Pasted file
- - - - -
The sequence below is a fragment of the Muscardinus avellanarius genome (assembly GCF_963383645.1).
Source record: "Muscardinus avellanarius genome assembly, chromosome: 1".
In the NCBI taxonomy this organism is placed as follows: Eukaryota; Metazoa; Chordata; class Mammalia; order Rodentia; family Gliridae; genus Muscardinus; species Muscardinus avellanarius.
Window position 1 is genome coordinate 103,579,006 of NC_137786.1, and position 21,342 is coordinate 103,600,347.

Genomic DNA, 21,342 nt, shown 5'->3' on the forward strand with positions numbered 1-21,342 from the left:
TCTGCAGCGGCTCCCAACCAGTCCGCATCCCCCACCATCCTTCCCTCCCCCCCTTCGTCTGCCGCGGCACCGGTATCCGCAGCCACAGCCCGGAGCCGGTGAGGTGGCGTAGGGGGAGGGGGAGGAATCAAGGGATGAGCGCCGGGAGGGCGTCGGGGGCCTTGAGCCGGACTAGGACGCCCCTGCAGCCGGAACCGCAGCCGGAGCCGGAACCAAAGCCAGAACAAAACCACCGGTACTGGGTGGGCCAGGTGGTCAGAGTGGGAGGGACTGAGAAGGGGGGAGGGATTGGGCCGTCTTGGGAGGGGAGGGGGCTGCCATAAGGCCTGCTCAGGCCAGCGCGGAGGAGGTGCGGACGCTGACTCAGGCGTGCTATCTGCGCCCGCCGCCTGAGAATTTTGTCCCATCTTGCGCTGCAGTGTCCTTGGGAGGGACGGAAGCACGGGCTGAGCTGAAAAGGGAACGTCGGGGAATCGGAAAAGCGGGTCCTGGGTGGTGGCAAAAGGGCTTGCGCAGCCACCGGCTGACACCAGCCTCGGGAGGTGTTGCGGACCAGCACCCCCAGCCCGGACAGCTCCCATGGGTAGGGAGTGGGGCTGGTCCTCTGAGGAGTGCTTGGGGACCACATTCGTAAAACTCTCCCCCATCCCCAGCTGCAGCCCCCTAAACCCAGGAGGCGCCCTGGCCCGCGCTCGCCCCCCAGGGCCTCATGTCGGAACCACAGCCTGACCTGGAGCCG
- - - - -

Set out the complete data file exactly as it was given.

The sequence below is a fragment of the Muscardinus avellanarius genome (assembly GCF_963383645.1).
Source record: "Muscardinus avellanarius genome assembly, chromosome: 1".
In the NCBI taxonomy this organism is placed as follows: Eukaryota; Metazoa; Chordata; class Mammalia; order Rodentia; family Gliridae; genus Muscardinus; species Muscardinus avellanarius.
Window position 1 is genome coordinate 103,579,006 of NC_137786.1, and position 21,342 is coordinate 103,600,347.

Genomic DNA, 21,342 nt, shown 5'->3' on the forward strand with positions numbered 1-21,342 from the left:
TCTGCAGCGGCTCCCAACCAGTCCGCATCCCCCACCATCCTTCCCTCCCCCCCTTCGTCTGCCGCGGCACCGGTATCCGCAGCCACAGCCCGGAGCCGGTGAGGTGGCGTAGGGGGAGGGGGAGGAATCAAGGGATGAGCGCCGGGAGGGCGTCGGGGGCCTTGAGCCGGACTAGGACGCCCCTGCAGCCGGAACCGCAGCCGGAGCCGGAACCAAAGCCAGAACAAAACCACCGGTACTGGGTGGGCCAGGTGGTCAGAGTGGGAGGGACTGAGAAGGGGGGAGGGATTGGGCCGTCTTGGGAGGGGAGGGGGCTGCCATAAGGCCTGCTCAGGCCAGCGCGGAGGAGGTGCGGACGCTGACTCAGGCGTGCTATCTGCGCCCGCCGCCTGAGAATTTTGTCCCATCTTGCGCTGCAGTGTCCTTGGGAGGGACGGAAGCACGGGCTGAGCTGAAAAGGGAACGTCGGGGAATCGGAAAAGCGGGTCCTGGGTGGTGGCAAAAGGGCTTGCGCAGCCACCGGCTGACACCAGCCTCGGGAGGTGTTGCGGACCAGCACCCCCAGCCCGGACAGCTCCCATGGGTAGGGAGTGGGGCTGGTCCTCTGAGGAGTGCTTGGGGACCACATTCGTAAAACTCTCCCCCATCCCCAGCTGCAGCCCCCTAAACCCAGGAGGCGCCCTGGCCCGCGCTCGCCCCCCAGGGCCTCATGTCGGAACCACAGCCTGACCTGGAGCCG